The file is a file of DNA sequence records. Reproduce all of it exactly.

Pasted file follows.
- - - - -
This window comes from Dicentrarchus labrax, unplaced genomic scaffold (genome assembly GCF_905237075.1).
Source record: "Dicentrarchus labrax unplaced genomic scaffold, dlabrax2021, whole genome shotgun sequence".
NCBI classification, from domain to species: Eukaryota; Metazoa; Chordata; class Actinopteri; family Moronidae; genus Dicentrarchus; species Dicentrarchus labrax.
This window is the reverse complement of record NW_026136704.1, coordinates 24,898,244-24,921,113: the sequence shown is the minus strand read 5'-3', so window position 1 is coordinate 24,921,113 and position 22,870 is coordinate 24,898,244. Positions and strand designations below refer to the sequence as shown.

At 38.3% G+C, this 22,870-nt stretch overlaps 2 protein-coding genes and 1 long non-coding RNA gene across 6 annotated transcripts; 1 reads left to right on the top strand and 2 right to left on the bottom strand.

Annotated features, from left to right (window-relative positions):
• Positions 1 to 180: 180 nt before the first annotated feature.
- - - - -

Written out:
This window comes from Dicentrarchus labrax, unplaced genomic scaffold (genome assembly GCF_905237075.1).
Source record: "Dicentrarchus labrax unplaced genomic scaffold, dlabrax2021, whole genome shotgun sequence".
NCBI classification, from domain to species: Eukaryota; Metazoa; Chordata; class Actinopteri; family Moronidae; genus Dicentrarchus; species Dicentrarchus labrax.
This window is the reverse complement of record NW_026136704.1, coordinates 24,898,244-24,921,113: the sequence shown is the minus strand read 5'-3', so window position 1 is coordinate 24,921,113 and position 22,870 is coordinate 24,898,244. Positions and strand designations below refer to the sequence as shown.

At 38.3% G+C, this 22,870-nt stretch overlaps 2 protein-coding genes and 1 long non-coding RNA gene across 6 annotated transcripts; 1 reads left to right on the top strand and 2 right to left on the bottom strand.

Annotated features, from left to right (window-relative positions):
• Positions 1 to 180: 180 nt before the first annotated feature.